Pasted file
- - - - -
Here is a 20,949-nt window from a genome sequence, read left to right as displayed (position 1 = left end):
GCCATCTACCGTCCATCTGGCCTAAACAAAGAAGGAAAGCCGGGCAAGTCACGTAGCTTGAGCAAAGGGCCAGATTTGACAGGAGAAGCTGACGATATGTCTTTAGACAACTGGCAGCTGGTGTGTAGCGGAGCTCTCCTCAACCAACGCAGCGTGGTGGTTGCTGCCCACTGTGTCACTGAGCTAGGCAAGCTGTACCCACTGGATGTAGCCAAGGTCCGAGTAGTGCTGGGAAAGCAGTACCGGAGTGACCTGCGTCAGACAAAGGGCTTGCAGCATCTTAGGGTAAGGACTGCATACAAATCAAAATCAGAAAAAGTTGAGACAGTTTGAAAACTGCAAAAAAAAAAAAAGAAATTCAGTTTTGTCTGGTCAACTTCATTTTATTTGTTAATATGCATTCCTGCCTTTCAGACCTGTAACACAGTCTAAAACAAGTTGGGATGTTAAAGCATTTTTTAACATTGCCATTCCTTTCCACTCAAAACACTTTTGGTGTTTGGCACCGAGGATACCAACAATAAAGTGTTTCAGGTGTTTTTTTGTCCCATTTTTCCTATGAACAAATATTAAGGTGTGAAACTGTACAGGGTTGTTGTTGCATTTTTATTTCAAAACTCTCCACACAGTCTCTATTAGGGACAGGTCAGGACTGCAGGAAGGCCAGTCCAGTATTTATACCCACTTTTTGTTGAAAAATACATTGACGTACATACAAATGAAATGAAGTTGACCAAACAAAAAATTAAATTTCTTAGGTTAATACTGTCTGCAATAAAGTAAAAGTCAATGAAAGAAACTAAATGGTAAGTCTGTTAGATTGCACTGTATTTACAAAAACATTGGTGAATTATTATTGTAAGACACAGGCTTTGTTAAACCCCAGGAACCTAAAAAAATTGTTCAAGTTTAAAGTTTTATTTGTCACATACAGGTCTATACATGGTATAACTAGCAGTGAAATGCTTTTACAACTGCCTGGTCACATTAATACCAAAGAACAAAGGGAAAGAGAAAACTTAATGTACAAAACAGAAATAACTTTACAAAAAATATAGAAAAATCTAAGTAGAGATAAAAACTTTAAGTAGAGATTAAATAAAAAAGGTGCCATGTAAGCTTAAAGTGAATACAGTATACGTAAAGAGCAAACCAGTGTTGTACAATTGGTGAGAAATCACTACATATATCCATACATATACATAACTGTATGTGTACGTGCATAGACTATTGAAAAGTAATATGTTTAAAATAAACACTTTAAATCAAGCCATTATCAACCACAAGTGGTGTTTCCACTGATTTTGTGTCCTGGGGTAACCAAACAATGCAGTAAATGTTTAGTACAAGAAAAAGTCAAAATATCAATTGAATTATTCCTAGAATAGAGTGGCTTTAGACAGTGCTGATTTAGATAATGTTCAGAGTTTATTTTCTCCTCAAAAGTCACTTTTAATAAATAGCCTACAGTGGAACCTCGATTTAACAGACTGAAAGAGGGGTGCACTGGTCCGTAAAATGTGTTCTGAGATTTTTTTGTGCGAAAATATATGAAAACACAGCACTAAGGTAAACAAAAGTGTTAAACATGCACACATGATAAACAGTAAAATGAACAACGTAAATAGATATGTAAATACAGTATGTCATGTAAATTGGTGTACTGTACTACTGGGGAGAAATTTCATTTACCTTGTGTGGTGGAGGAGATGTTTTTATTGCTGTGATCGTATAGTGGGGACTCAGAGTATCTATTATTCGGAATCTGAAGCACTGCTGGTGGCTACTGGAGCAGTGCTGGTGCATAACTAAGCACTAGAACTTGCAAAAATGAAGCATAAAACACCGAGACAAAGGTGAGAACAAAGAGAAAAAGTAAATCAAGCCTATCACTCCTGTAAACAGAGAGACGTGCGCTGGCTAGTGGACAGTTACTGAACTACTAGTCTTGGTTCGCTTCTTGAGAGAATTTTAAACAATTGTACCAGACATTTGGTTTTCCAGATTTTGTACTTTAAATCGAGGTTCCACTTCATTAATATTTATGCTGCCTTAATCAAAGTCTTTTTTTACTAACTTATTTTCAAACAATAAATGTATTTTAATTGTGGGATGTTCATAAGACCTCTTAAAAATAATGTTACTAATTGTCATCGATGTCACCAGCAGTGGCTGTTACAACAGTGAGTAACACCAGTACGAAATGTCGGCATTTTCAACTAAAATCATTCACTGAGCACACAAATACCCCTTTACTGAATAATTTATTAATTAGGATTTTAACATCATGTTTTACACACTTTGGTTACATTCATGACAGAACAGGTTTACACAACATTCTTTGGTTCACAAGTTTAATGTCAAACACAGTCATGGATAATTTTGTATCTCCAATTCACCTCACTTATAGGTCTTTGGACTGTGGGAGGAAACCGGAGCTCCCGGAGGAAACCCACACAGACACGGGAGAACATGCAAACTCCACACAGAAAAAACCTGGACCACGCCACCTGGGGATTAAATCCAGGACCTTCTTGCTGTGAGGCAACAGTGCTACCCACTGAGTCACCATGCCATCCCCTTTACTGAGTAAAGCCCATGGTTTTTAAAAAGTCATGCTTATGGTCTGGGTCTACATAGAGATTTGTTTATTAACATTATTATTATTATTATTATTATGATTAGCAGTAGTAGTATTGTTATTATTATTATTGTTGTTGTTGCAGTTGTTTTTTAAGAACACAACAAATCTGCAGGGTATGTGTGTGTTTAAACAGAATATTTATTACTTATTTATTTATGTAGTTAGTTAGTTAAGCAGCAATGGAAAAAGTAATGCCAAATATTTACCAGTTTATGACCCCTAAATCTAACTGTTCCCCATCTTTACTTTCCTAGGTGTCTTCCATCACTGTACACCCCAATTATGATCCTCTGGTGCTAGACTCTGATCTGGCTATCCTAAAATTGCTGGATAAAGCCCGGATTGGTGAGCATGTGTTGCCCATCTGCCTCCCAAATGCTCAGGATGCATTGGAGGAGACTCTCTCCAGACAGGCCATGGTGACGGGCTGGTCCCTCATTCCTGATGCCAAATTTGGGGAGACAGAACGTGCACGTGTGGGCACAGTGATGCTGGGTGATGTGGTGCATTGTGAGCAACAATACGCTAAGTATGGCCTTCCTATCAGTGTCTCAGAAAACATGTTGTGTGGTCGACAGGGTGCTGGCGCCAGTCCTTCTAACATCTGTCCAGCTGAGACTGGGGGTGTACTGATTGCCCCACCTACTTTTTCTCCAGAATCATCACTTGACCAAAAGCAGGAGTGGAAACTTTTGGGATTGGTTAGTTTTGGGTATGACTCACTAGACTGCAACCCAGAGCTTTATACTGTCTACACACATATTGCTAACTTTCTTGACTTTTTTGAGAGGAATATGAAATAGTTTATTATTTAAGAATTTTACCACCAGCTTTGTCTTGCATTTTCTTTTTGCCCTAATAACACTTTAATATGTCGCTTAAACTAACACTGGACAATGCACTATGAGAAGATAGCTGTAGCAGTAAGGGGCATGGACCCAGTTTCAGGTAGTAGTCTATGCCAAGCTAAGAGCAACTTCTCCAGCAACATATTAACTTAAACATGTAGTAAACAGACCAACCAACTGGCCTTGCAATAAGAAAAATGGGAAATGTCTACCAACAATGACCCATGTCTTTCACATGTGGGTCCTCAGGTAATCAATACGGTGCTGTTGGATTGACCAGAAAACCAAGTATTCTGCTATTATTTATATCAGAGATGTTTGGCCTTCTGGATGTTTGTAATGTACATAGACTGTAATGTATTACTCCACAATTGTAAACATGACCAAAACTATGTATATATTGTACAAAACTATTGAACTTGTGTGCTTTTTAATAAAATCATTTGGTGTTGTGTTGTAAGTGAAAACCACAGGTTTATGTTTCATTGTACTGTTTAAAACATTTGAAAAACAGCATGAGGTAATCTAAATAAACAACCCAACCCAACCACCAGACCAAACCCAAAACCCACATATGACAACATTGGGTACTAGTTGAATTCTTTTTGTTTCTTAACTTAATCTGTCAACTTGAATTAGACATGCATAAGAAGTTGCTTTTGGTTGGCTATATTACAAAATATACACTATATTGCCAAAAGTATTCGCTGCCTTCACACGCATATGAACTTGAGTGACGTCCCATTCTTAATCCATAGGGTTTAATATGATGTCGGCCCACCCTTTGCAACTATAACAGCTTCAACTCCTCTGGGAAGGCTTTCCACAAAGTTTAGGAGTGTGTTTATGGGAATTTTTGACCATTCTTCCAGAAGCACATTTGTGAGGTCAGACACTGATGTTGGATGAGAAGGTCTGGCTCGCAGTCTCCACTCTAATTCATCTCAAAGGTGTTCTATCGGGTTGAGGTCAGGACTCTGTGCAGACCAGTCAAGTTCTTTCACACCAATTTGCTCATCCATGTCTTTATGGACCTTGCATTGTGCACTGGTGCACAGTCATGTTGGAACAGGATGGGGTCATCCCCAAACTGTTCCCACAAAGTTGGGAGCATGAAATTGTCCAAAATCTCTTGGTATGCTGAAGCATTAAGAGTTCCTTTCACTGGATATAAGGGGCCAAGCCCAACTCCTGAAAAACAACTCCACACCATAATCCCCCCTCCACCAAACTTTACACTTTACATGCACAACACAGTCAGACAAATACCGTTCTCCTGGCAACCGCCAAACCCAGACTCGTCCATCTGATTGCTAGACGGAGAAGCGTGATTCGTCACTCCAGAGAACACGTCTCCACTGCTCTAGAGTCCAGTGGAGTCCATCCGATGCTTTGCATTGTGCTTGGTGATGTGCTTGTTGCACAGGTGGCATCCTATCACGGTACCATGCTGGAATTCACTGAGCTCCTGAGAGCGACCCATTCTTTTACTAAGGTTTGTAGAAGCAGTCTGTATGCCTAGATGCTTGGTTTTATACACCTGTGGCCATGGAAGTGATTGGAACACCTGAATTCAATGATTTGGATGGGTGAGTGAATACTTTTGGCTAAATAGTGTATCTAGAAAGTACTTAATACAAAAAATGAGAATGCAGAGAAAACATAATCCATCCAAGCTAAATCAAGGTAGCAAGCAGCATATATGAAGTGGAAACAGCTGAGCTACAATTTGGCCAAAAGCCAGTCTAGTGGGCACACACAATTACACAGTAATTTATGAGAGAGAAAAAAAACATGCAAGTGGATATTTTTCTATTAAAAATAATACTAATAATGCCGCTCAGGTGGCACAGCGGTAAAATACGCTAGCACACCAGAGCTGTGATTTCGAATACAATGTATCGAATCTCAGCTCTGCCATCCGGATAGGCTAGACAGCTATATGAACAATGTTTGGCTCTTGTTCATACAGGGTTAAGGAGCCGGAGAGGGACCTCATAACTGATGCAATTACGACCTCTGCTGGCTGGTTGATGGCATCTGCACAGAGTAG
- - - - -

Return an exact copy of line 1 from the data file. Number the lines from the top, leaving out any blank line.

Here is a 20,949-nt window from a genome sequence, read left to right as displayed (position 1 = left end):